ACTIVIST DAVID BANNER ADDRESSES THE SENSELESS MURDER OF ALTON STERLING
BY THE HANDS OF BATON ROUGE POLICE
DISCUSSES THE RELATIONSHIP BETWEEN THE
POLICE & THE BLACK COMMUNITY
Activist David Banner is speaking out on the senseless murder of Alton Sterling, who was shot to death five times at the hands of Baton Rouge police on July 6. “As we all knew that it would, it has happened again,” states Banner as he opens his treatise on Police & the Black Community: History, Reality & the Rudiments for Change. Sparked by this horrific shooting, Banner tackles the fundamental realities of the relationship between the police and the black community.
This killing comes on the heels of a second Baltimore police officer involved in the death of Freddie Gray was recently tried and found not guilty on all charges. “In addition to this most recent shooting, there is also the reminder that cops can cause the death of Black men and face no consequences,” states the Mississippi native, who goes on to say “Seen as yet another slap in the face to a community seeking justice, the acquittal (including the previous mistrial of another officer) as well as the Alton Sterling shooting, are sure to make relations between police and the Black community even more fragile.”
Banner also delves into many topics as it relates to the deteriorating relationship between police and the black communities they serve (See below).
Police as Tools of the Wealthy
“In these actions, we clearly see that today’s police, much like their 19th and 20th-century counterparts, still serve as protectors of the wealthy and oppressors of the people.”
The “War on Cops” That Wasn’t
“Let’s just say it outright…statistically speaking, being a cop IS NOT a dangerous occupation. In fact, according to the Bureau of Labor Statistics, being a cop doesn’t even make the Top 10 of most dangerous jobs in America. Surprisingly, it’s more dangerous being a farmer, a garbage collector or a fisherman than it is being a cop! But let’s look deeper into police fatalities that do actually occur. Those numbers may also be surprising.”
Law Enforcement’s “War on Blacks”
“…even if Black criminality had risen (instead of drastically dropping), and even if the “War on Cops” myth were true, that STILL doesn’t justify the disproportionate number of Blacks being killed by cops. Why? Because as we’ve come to find out, the group most responsible for murdering cops are white males.”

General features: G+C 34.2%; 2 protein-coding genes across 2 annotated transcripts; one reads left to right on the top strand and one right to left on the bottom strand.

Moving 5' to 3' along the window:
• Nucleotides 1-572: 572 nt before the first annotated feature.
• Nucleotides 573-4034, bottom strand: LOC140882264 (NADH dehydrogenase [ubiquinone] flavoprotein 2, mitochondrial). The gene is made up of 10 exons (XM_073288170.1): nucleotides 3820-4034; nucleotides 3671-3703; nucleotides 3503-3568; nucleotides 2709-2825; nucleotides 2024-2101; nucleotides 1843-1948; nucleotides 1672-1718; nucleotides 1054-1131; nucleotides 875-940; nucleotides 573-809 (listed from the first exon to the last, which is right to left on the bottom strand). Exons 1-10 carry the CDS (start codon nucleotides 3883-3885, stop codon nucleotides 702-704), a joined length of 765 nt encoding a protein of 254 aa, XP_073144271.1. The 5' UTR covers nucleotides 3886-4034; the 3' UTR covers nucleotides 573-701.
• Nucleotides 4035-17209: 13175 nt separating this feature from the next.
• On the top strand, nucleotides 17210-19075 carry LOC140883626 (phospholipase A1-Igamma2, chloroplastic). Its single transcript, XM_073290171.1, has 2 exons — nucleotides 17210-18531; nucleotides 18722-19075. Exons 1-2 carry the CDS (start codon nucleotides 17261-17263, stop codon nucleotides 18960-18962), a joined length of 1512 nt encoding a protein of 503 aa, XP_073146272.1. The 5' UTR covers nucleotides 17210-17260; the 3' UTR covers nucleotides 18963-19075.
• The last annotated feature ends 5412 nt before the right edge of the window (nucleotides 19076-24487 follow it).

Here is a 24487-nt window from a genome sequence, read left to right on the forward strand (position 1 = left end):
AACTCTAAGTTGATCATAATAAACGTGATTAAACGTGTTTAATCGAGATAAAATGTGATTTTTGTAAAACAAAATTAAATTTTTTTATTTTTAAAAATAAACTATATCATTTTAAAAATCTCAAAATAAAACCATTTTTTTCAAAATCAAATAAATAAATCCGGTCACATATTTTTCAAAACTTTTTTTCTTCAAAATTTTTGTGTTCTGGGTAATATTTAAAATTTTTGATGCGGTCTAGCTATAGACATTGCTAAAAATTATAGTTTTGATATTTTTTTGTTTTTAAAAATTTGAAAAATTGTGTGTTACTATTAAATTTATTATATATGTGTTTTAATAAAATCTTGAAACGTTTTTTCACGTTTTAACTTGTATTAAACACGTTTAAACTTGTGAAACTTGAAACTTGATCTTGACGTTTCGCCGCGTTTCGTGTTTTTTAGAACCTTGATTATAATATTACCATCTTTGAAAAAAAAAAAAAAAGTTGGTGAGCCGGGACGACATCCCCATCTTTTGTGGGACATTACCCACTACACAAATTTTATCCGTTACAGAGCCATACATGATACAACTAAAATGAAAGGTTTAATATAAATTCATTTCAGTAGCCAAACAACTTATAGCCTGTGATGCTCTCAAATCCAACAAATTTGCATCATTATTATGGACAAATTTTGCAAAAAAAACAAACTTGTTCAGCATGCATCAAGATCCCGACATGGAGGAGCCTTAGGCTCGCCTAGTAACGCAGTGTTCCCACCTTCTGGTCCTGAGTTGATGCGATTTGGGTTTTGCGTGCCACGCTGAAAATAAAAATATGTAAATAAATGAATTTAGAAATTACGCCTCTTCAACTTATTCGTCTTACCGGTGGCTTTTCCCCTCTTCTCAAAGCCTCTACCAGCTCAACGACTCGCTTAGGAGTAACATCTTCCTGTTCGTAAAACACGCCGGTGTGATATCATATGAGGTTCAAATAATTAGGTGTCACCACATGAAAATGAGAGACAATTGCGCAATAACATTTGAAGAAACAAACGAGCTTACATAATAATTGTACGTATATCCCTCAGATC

However, Banner does believe that there are ways to re-build the relationship between the two, “concerted efforts must be made to stem the tide of rampant abusive practices by law enforcement on the Black community. In my view, two preliminary efforts, one on the part of police and the other on the part of the community, are key.”
Law Enforcement: Return to Its Foundation
In 1829, Sir Robert Peel created the London Metropolitan Police, widely viewed as the world’s first modern police department. As the “father” of modern policing, Peel was adamant that a properly functioning police force must be deemed credible and legitimate in the eyes of the public it served. To this end, he developed nine principles that, if followed, would foster the respect and dignity sought by the community and the police alike.
“Simply returning to these foundational principles would go a long way in addressing and correcting many of the missteps that police make when dealing with Black people. And, by adhering to these principles, principles that mandate recognition and respect, police may very well engender a public trust in them that the Black community has never had.”
Black Community: Police Our Own Communities
“Policing our own communities can take various forms. One approach is for citizens to simply take their communities back…and by ‘policing’ I’m referring to a comprehensive approach to better the conditions of our environments.”
Source: Strong Arm Media